When an accident happens that involves more than 1 driver, the insurance companies will determine who's at fault. In many situations, while 1 driver might have caused the accident, there are ways that the other driver might have avoided it and therefore they may be held partially responsible.
For instance, if you collided with another car because the driver made a left turn in front of you when you had the right of way, it's clearly that driver who caused the accident. But it could be determined that you would have avoided the accident if you'd braked sooner, if you were obeying the speed limit, or other behaviors that could have prevented an accident, even though you didn't cause it.
If that happens, the next step is to determine each party's percentage of liability. In the scenario above, perhaps it would be found that the other driver was 80% liable and you were 20% liable, for example.
Determining liability is important, and here's why:
As a plaintiff with a portion of fault, your damage recovery would be reduced according to your allocation of fault. In other words, say the court determines that a defendant owes you $100,000 to cover costs for your injuries. If you were 20% liable, the court would reduce that award by 20% and you'd receive $80,000 in damages.
A mini-tort is when there is only damage to your vehicle. In such cases, you could recover up to $1,000 from the at-fault driver's insurance if the other driver is more than 50% at fault.
If your own insurance fails to pay the amount you believe you should receive for medical expenses, wage loss, or other related costs, you might be able to file a first-party claim against your insurance company for these damages.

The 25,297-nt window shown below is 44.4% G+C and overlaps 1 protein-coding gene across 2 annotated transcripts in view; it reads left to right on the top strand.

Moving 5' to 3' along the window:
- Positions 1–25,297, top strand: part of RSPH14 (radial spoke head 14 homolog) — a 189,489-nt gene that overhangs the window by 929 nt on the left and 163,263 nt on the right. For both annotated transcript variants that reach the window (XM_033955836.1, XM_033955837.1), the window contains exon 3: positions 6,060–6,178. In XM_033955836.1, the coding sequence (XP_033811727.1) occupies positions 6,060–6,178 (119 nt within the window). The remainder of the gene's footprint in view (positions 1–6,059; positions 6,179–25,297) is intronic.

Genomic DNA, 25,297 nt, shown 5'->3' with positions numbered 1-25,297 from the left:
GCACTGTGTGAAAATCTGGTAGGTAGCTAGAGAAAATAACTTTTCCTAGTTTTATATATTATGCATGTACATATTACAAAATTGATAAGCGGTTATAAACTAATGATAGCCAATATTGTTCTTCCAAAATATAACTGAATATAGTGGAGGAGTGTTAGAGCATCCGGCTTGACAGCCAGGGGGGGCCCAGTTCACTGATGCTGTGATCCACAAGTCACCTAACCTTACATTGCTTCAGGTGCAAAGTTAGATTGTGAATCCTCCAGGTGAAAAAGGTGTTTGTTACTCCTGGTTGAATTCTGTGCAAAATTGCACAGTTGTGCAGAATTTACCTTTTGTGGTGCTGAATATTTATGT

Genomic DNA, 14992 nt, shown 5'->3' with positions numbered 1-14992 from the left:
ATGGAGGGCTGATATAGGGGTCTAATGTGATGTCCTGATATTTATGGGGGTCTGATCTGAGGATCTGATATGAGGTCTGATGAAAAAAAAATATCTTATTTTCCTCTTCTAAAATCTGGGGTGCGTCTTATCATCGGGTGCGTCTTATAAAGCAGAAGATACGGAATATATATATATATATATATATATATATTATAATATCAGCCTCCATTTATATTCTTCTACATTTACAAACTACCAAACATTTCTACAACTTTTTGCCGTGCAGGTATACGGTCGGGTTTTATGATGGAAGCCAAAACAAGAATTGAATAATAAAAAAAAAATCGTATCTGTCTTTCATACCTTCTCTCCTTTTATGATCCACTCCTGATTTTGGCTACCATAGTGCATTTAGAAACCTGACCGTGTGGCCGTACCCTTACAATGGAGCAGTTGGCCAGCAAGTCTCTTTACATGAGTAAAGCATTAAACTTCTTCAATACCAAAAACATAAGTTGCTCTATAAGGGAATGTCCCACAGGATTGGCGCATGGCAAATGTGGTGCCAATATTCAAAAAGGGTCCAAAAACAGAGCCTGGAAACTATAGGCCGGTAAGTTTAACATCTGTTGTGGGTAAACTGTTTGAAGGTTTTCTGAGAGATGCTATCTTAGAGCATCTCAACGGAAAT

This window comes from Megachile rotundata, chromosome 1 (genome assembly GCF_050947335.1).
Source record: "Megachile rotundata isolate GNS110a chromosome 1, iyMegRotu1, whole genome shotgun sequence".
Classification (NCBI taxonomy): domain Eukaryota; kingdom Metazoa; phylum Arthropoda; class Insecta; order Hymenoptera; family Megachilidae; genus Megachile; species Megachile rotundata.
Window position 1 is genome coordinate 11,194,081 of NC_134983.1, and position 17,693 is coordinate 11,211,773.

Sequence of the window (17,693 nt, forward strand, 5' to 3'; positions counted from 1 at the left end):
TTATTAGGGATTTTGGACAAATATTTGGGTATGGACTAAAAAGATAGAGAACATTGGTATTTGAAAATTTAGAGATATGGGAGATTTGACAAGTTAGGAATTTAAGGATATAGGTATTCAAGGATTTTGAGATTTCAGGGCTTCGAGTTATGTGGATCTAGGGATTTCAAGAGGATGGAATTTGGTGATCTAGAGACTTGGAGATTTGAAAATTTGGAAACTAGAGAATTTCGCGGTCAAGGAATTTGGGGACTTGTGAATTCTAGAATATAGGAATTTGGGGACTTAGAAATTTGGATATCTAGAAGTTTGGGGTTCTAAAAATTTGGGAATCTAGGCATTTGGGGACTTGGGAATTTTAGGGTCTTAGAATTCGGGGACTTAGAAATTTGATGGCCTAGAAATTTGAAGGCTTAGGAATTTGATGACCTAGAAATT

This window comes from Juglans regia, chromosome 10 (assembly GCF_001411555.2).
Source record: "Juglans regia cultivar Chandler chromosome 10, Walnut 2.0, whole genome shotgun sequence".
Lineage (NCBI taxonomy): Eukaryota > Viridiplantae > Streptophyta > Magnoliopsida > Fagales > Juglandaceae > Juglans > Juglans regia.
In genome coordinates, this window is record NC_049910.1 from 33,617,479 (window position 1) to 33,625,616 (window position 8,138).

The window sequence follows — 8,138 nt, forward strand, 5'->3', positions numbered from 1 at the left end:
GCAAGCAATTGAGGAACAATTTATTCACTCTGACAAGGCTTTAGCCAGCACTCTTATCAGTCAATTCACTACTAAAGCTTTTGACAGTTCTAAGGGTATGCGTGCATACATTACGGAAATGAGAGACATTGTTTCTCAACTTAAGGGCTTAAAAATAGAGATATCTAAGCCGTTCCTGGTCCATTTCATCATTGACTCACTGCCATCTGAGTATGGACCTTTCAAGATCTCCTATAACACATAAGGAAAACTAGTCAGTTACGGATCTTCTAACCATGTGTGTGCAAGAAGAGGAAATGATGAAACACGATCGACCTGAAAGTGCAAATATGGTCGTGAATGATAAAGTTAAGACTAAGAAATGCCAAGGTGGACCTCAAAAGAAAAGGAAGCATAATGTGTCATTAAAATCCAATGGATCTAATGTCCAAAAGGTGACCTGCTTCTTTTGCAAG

The purpose of personal injury law is to make the plaintiff (the injured person) "whole", or to restore you to the financial condition you would be in if the accident had never happened. While no amount of money can restore your physical health or mental well-being, the courts do sometimes compensate people for pain and suffering and mental or emotional distress that results from an accident.
However, these non-economic damages (i.e. they don't have a specific monetary value) are not covered by insurance. Therefore, if you suffered these types of injuries, your only recourse is to file a lawsuit. This would be a third-party tort claim.
Since Michigan is a no-fault insurance state, you would file a claim with your own insurance company after a car accident, regardless of who caused the crash. However, if your insurance doesn't cover the full extent of your expenses, you might need to file a personal injury lawsuit against the other driver for the additional costs. This can include medical expenses beyond your policy limits, pain and suffering damages, and future lost earning capacity if your injuries left you unable to return to work.
The statute of limitations for a Michigan car accident lawsuit is 3 years. That means you have 3 years from the date of the accident in which to file a lawsuit. If you don't file within that period of time, the court will likely not consider your claim.
Your first priority after an accident is to receive medical treatment for your injuries. If you're uninjured, check on the condition of your passengers and, if possible, the condition of people in any of the other involved vehicles.
Here's what you can do to protect yourself and your legal claim:
A personal injury lawyer can assist with every aspect of your accident claim — from negotiating with your own insurance company to filing a lawsuit if it becomes necessary. Your lawyer's job is to work for you to minimize your percent of liability and maximize the amount of damages you can recover from a Michigan car accident.
A personal injury lawyer helps individuals who have sustained injuries in accidents to recover financial compensation. These funds are often needed to pay for medical treatment, make up for lost wages and provide compensation for injuries suffered. Sometimes a case that seems simple at first may become more complicated. In these cases, consider hiring an experienced personal injury lawyer. Read more